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Retail heroes save a life

Sandy Murphy and Diane Blathwayt, staff at Paper Plus whose actions saved a man’s life. PHOTO/EMILY IRELAND

Staff lauded after helping man with brain bleed
Saving a life ‘just part of the job’

Emily Ireland

Saving someone’s life isn’t in the job description for retail workers.

But that’s exactly what two staff members at Masterton’s Paper Plus did.

They were recently rewarded for their efforts at a national conference, winning the Paper Plus Group Values Award for 2018.

It was August 2017 when Sandy Murphy and Diane Blathwayt were helping a Paper Plus customer who was trying to buy a book.

What looked, on the surface, like the symptoms of dementia, was actually something far more life-threatening – a brain bleed.

The man, who was “an older gentleman” could not remember his PIN for his Rabobank EFTPOS card and after many failed attempts had blocked the card.

This wasn’t out of the ordinary for the two staff – many older people forgot their PINs every now and then.

But when the same man came back the week after looking unshaven, more confused, and dishevelled, alarm bells began to ring.

“He was in a worse state than the week before,” Sandy said.

He couldn’t even remember his name.

Worried about the man driving home on his own, Sandy and Diane asked if there was a family member they could ring for him.

“He said he had a family member down in South Wairarapa, but all he said was their last name,” Diane said.

The staff ended up reaching the man’s sister, who was soon on her way to Masterton.

In the hour-and-a-half wait for family to arrive, Diane and Sandy occupied the man, who was becoming noticeably agitated that they were trying to keep him at the store.

“So, we had to keep him occupied and showed him books . . . we had to wander around after him and keep him distracted.

“You could tell things weren’t right. He was very confused.”

When the man’s sister and brother-in-law arrived, they took him straight to Masterton Medical to be checked over.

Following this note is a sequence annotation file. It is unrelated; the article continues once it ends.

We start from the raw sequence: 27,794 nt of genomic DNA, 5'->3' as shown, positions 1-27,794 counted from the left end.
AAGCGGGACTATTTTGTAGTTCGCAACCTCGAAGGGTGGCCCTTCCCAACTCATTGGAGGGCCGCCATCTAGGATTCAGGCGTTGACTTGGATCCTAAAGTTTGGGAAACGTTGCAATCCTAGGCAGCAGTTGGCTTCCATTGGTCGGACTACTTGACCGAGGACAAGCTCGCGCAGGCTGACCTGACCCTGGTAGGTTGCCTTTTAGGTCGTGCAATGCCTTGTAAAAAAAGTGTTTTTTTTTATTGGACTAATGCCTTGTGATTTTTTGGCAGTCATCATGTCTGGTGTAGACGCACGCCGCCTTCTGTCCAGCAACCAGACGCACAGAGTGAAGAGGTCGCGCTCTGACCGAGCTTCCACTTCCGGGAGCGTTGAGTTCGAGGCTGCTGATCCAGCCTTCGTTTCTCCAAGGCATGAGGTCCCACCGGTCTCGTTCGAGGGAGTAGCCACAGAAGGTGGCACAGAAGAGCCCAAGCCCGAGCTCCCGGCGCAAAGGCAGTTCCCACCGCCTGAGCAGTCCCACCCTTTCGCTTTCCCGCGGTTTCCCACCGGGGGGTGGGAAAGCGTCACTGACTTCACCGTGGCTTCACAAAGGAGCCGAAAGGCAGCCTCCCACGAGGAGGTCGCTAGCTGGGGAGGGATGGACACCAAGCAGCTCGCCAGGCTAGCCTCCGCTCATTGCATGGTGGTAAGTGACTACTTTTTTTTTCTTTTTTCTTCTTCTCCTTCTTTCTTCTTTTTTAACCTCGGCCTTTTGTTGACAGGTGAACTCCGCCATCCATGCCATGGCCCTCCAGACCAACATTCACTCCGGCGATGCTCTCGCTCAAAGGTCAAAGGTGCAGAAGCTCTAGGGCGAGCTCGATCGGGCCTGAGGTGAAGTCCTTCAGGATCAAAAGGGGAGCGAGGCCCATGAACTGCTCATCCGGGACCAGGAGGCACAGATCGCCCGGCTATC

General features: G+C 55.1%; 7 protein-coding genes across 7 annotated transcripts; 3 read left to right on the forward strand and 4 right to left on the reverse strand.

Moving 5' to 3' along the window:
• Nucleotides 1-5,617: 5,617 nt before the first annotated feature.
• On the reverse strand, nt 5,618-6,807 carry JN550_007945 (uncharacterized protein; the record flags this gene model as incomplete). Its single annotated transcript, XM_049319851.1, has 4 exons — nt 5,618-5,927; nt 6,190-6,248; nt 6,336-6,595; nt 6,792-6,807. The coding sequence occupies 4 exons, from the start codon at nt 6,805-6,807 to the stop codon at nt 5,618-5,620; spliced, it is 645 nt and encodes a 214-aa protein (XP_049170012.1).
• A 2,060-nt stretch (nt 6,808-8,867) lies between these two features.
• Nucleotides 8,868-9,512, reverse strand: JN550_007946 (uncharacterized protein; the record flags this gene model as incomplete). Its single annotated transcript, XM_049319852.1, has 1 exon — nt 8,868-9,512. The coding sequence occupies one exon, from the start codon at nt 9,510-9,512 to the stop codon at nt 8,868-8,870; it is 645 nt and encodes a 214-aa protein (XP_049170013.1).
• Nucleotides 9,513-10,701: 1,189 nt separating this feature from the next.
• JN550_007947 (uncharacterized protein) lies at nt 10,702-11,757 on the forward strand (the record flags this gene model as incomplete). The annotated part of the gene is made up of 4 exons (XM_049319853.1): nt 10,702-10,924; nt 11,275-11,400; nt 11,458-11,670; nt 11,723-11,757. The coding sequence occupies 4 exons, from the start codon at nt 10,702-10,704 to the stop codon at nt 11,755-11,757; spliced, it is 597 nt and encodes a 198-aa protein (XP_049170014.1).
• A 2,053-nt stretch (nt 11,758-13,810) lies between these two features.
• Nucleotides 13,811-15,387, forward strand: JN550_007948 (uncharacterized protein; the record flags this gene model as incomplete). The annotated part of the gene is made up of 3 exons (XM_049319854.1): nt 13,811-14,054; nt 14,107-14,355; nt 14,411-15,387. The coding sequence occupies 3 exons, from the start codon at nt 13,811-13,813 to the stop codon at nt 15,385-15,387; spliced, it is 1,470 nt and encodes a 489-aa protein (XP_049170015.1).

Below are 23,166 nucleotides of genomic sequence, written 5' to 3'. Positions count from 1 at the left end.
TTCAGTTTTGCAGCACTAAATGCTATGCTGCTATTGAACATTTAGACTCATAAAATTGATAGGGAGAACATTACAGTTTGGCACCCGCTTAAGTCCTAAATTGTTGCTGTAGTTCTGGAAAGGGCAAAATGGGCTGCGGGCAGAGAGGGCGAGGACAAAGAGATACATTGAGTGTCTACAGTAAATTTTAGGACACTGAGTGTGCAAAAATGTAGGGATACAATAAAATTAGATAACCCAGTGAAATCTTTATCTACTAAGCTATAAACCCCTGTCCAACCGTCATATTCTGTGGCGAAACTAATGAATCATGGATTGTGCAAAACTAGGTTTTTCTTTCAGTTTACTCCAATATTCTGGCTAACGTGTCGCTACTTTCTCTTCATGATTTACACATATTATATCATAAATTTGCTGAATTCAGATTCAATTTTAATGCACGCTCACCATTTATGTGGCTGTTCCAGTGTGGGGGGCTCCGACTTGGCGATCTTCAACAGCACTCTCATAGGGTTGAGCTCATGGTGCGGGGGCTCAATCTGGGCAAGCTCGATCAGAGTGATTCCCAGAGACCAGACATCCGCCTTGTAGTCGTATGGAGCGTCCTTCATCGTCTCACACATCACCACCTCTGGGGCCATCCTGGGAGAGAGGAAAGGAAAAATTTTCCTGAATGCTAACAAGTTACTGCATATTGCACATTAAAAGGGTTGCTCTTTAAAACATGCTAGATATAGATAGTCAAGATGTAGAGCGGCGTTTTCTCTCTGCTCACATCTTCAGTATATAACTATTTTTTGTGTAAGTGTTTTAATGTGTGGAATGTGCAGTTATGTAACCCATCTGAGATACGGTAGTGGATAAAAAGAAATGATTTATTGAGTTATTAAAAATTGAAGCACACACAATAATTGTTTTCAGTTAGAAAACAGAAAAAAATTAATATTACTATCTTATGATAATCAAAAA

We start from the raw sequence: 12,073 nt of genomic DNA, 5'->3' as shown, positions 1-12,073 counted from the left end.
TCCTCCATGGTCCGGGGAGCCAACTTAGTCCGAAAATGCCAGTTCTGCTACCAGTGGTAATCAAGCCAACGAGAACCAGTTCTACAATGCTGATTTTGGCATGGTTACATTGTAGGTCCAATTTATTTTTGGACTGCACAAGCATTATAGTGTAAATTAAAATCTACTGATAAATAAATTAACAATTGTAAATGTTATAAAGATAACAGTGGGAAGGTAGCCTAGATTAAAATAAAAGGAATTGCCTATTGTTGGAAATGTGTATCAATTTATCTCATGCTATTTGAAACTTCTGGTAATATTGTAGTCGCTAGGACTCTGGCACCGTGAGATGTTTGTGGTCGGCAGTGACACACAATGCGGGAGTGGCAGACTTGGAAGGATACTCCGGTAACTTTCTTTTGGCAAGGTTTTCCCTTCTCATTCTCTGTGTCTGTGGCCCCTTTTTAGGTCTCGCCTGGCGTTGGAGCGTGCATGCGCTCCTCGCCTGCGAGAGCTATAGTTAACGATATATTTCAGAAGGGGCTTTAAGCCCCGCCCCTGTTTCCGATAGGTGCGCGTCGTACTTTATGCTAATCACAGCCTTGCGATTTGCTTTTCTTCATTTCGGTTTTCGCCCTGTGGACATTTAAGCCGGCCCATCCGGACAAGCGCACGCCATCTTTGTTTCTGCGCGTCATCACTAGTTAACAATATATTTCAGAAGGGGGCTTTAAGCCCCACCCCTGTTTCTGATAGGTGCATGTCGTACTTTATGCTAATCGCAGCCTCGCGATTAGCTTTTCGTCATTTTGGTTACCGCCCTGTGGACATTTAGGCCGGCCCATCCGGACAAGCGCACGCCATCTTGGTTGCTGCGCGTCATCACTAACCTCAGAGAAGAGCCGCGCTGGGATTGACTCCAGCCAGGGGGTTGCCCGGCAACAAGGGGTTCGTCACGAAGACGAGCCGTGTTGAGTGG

“We didn’t really think much more of it other than, good, he is being assessed,” Sandy said.

“A couple of days later, the sister came in with a box of chocolates for each of us and told us that he had actually had a brain bleed and he had been taken to Wellington Hospital and had emergency surgery that night.

“They didn’t think he would have survived.

“We were quite shocked. We didn’t pick that medically he would be so unwell.

“We were very relieved that we made that call for him not to drive and that we insisted on somebody coming.”

A few weeks later, the man’s nephew came in to Paper Plus to thank the women and told them his uncle had successfully come through surgery and had gone into care.

The family suspected the brain bleed had stemmed from an injury two weeks prior.

“They tracked the start of it through his chequebook,” Sandy said.

“His card hadn’t been working for two weeks because he couldn’t remember his PIN and so he had been writing the cheques out to pay for things.

“It had been a slow subdural haemorrhage – that’s where it bleeds slowly and then you end up with so much blood on your brain that it can be fatal.

“We were quite surprised.”

At a national conference for Paper Plus, the pair’s efforts were acknowledged and celebrated.

The man had since died.

Sandy and Diane insisted they were “not heroes” for getting help for the man that day– “it’s just part of the job”.

“We have elderly people come in here daily just to say hello because they don’t have anybody else,” Sandy said.

“Sometimes we hug people in the card aisle because they are buying sympathy cards.

“Retail is so much more than just selling stuff to people.

“Especially in a community like this . . . we have a very caring team.

“We were able to do what we did for that man because of the people we work with and the boss that we have.

“Not every business is going to say it is okay for us to follow an old man around for an hour-and-a-half.

“We don’t feel like we’re heroes, we just helped somebody when they needed a hand.

“And we do that every day.”

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